Workers at the world’s largest iPhone factory in Zhengzhou, China, recently rioted over delayed payments and poor living conditions brought on by harsh zero-Covid measures, although the factory is now expected to resume full production between late December and early January, as reported by Reuters.
- Reuters cited an unnamed source in saying that plant operator Foxconn, one of Apple’s major suppliers, has started hiring new workers in an effort to scale up production once again.
- The report estimates that full production could resume in “around three to four weeks” if the recruitment drive, which is being supported by the local government, goes as planned.
- This hiring push by Foxconn comes just weeks after nearly 20,000 disgruntled workers accepted the company’s offer of 10,000 ($1,400) compensation to leave the plant.
- The report continues by saying that the plant’s “stabilization” follows recent “turbulence” caused by worker protests and strict Covid restrictions.
- The majority of the iPhone 14 Pro models are assembled in the Zhengzhou factory, but Apple has managed to diversify its iPhone manufacturing line, with contractors making some of its devices in India and Vietnam.
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According to the Wall Street Journal, Apple has accelerated its plans to move some manufacturing outside of China in light of the recent difficulties in Chinese manufacturing. The report claims that Apple has begun pressuring its suppliers to relocate product assembly to countries like Vietnam and India, which currently produce the iPhone 14 and a few older models.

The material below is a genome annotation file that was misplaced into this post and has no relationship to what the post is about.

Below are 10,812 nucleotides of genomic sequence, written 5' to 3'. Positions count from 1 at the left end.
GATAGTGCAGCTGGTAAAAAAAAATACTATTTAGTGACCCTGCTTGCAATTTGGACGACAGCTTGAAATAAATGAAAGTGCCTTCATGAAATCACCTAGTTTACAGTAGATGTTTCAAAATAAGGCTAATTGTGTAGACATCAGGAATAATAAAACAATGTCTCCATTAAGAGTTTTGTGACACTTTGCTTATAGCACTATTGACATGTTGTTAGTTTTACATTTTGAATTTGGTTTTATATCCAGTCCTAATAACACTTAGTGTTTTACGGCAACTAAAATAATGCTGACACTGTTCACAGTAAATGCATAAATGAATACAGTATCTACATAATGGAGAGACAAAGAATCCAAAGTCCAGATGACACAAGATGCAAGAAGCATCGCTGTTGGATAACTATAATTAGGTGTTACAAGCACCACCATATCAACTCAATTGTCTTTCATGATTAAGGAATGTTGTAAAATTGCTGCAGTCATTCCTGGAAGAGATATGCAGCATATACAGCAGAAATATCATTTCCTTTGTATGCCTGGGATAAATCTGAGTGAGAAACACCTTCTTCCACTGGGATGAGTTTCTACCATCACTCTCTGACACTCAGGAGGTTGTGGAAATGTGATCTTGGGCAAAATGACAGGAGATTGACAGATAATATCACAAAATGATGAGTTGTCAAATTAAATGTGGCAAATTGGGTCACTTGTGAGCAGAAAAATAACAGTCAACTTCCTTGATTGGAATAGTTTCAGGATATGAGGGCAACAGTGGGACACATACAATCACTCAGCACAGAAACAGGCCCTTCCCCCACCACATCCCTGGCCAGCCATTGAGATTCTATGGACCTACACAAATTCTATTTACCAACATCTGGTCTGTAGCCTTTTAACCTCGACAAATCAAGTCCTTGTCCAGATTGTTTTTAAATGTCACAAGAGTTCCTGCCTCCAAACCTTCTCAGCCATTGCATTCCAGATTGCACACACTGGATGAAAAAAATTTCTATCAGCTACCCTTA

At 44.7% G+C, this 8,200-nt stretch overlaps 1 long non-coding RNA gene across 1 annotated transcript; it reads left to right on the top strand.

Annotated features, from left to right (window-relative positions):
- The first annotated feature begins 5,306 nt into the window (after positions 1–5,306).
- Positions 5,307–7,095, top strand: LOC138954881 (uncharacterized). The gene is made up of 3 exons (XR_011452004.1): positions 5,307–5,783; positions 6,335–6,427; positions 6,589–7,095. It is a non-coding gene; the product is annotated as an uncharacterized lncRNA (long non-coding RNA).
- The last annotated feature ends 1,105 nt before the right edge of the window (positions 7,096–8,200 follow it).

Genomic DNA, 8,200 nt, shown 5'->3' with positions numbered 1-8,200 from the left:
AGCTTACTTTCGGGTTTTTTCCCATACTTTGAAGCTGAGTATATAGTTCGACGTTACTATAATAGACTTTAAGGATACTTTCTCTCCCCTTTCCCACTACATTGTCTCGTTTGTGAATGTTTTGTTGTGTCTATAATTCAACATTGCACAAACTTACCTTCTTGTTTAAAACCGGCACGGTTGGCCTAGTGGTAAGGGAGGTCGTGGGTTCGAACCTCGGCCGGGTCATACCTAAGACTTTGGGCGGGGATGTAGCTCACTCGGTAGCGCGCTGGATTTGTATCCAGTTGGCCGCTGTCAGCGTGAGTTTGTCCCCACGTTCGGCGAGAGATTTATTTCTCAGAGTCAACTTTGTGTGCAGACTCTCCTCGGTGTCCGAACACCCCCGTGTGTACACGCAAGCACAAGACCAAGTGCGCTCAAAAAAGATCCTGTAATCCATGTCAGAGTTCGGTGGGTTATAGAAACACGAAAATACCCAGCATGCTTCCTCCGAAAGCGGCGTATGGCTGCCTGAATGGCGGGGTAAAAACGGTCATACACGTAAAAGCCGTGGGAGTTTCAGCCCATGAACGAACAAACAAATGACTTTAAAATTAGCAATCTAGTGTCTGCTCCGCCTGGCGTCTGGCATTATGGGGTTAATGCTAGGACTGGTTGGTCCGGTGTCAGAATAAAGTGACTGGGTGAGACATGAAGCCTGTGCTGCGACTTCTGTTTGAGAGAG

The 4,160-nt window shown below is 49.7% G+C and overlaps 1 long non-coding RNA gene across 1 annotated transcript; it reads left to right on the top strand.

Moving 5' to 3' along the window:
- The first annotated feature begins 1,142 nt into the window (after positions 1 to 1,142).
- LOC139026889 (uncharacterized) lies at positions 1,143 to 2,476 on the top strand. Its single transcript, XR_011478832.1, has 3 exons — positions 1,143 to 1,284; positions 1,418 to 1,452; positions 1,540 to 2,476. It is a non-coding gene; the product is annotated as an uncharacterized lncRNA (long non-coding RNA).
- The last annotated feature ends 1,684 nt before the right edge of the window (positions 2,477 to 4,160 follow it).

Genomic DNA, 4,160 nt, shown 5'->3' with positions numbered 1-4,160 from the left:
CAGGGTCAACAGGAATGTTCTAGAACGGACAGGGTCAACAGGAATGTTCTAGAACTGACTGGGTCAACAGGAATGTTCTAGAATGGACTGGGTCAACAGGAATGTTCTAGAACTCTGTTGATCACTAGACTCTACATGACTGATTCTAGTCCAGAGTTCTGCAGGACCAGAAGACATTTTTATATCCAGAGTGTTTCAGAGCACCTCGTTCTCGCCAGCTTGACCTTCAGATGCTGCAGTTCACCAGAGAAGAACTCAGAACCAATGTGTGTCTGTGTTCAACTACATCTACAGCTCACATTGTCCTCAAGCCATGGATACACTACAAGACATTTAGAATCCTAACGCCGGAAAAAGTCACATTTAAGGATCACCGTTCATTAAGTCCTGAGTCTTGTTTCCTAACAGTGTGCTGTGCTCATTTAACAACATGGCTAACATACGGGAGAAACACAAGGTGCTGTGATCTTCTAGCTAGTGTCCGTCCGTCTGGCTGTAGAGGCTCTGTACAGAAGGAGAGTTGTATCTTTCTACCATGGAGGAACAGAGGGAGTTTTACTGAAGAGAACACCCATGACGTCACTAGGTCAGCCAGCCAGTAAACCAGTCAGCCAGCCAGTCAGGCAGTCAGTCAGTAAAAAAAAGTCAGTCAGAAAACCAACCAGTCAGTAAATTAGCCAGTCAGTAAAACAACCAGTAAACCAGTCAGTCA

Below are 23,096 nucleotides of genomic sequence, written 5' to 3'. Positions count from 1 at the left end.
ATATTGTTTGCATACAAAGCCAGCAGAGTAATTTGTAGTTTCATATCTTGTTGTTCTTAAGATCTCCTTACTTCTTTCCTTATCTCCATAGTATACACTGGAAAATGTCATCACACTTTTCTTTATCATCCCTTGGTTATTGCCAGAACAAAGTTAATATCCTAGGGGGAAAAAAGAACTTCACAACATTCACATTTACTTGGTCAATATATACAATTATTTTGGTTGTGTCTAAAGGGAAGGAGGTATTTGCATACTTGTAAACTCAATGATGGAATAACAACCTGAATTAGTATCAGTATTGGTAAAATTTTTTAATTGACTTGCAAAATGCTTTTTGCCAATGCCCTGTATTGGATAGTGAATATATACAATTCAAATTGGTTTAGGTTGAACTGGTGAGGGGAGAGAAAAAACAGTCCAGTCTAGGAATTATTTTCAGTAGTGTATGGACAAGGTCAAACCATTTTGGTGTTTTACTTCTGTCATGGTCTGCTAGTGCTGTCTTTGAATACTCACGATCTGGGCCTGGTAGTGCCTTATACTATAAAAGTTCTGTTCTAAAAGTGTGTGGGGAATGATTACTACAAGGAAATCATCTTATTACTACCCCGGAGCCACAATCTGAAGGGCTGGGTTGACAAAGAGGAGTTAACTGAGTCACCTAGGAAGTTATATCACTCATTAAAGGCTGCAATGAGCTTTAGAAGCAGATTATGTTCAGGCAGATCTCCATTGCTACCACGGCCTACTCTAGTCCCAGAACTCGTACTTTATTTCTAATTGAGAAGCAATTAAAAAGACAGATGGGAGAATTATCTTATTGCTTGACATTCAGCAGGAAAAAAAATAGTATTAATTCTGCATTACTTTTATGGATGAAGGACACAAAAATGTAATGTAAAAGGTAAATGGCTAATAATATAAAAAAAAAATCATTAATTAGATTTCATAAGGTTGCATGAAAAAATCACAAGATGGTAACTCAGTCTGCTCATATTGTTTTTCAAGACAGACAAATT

This number is 6,000,000. Because of the recent disruption at the Zhengzhou plant, Apple is likely to face a shortfall in production of the iPhone 14 Pro and Pro Max. Apple’s initial goal for this year was to produce 90 million iPhone 14 devices.
Workers and security guards at Foxconn’s “iPhone City” factory in Zhengzhou, China, fought each other last month. The poor living conditions and worries over late bonus payments reportedly sparked the protest. Workers in China were confined to their facilities, with no access to the outside world beyond the factory and dormitories, thanks to the strict COVID control measures in place.
Workers were upset because they had heard rumors that the promised bonus payment would be withheld unless they remained at the factory through March.
After a large number of workers left the plant in October because they were afraid of the strict COVID rules after a break-out, the bonus payments were a big part of the plan to get new people to work at the plant. Clashes at “iPhone City” occurred amid widespread demonstrations against China’s “zero-covid” policy, which includes severe lockdowns and frequent mass testing.